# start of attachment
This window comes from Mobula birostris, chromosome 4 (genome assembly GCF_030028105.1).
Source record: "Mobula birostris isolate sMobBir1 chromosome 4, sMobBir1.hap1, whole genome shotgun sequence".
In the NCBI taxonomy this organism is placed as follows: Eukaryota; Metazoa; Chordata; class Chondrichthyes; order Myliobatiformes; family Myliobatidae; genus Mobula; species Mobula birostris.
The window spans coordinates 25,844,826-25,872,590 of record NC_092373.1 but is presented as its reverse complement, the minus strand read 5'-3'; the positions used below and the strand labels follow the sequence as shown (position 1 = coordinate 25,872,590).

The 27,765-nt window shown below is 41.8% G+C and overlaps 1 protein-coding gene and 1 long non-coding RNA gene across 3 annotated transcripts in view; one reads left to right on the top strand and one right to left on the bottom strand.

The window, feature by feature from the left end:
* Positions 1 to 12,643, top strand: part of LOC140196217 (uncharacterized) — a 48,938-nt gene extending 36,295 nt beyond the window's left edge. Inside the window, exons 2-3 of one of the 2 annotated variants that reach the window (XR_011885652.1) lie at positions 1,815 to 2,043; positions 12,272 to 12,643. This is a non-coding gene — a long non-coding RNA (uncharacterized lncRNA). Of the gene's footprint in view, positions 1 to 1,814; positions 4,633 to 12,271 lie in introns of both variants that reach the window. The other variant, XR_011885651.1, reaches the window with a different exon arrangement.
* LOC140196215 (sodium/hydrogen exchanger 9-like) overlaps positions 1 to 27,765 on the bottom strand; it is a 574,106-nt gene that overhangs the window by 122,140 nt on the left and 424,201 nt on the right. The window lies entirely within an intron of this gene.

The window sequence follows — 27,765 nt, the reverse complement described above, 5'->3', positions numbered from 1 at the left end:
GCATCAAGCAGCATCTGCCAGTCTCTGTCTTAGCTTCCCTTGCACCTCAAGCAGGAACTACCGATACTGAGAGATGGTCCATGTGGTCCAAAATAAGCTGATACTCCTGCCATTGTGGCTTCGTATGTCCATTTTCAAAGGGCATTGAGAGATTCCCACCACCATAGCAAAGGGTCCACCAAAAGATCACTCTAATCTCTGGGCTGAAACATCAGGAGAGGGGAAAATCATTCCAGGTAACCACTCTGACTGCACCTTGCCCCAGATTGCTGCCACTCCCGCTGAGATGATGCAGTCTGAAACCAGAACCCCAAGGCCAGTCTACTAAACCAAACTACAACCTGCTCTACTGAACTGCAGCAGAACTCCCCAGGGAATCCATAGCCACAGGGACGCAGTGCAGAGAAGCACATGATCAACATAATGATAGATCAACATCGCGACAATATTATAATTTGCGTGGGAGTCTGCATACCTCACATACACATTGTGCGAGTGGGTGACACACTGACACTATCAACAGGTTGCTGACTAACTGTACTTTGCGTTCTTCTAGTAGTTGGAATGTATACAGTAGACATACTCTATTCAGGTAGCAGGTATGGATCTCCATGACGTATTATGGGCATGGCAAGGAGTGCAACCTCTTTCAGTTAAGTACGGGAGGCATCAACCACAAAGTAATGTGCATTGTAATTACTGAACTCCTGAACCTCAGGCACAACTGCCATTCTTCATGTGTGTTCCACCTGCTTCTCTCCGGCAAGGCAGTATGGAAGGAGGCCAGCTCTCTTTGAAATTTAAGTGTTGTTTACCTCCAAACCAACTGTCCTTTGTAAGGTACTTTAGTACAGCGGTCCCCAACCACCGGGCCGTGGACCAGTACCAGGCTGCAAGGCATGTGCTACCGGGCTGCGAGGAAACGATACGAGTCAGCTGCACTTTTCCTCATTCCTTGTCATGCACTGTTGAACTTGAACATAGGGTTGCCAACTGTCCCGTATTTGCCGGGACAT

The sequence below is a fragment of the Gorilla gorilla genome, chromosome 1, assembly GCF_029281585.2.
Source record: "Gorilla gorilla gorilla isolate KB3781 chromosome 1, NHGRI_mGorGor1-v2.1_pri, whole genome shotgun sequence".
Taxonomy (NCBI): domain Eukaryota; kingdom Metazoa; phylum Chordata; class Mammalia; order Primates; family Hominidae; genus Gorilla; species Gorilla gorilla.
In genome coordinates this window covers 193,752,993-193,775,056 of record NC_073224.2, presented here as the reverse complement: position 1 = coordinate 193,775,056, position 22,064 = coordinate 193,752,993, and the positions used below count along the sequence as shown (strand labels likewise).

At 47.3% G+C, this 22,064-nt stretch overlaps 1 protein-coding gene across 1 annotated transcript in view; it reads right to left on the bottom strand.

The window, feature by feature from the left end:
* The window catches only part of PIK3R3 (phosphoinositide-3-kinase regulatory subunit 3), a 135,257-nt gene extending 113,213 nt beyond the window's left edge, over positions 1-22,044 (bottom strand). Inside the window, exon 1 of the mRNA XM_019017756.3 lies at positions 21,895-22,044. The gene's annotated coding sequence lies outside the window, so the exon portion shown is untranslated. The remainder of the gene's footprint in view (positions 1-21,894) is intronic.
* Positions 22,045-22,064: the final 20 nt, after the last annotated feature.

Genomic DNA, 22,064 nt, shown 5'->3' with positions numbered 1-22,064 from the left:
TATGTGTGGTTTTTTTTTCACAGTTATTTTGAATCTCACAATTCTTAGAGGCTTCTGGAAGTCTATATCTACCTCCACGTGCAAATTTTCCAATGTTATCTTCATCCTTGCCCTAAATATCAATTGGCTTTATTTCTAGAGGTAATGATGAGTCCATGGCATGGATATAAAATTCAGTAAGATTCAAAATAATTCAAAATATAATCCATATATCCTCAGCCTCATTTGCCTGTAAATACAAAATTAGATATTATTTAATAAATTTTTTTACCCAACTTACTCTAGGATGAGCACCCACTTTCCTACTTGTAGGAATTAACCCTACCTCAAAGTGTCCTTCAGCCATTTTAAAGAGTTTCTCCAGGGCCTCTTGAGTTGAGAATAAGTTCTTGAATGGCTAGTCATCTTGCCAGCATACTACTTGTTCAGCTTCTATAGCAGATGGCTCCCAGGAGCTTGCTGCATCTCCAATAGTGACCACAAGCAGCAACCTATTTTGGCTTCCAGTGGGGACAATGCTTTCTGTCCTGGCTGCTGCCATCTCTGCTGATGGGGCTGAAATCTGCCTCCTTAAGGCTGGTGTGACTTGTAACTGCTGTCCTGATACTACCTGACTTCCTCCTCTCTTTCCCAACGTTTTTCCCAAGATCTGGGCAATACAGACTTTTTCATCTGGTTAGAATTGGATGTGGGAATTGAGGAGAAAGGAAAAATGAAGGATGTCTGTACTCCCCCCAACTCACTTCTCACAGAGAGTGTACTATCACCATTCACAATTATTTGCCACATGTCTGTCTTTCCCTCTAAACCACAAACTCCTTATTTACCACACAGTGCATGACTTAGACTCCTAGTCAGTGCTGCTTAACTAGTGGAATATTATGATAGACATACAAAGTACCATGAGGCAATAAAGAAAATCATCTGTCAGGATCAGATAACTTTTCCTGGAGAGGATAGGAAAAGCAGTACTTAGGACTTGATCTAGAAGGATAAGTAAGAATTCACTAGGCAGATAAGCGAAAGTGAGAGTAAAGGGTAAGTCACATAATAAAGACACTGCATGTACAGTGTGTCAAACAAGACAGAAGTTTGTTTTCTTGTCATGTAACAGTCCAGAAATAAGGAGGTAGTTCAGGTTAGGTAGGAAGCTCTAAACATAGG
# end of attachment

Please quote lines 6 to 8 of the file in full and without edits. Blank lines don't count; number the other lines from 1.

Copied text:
The window, feature by feature from the left end:
* Positions 1 to 12,643, top strand: part of LOC140196217 (uncharacterized) — a 48,938-nt gene extending 36,295 nt beyond the window's left edge. Inside the window, exons 2-3 of one of the 2 annotated variants that reach the window (XR_011885652.1) lie at positions 1,815 to 2,043; positions 12,272 to 12,643. This is a non-coding gene — a long non-coding RNA (uncharacterized lncRNA). Of the gene's footprint in view, positions 1 to 1,814; positions 4,633 to 12,271 lie in introns of both variants that reach the window. The other variant, XR_011885651.1, reaches the window with a different exon arrangement.
* LOC140196215 (sodium/hydrogen exchanger 9-like) overlaps positions 1 to 27,765 on the bottom strand; it is a 574,106-nt gene that overhangs the window by 122,140 nt on the left and 424,201 nt on the right. The window lies entirely within an intron of this gene.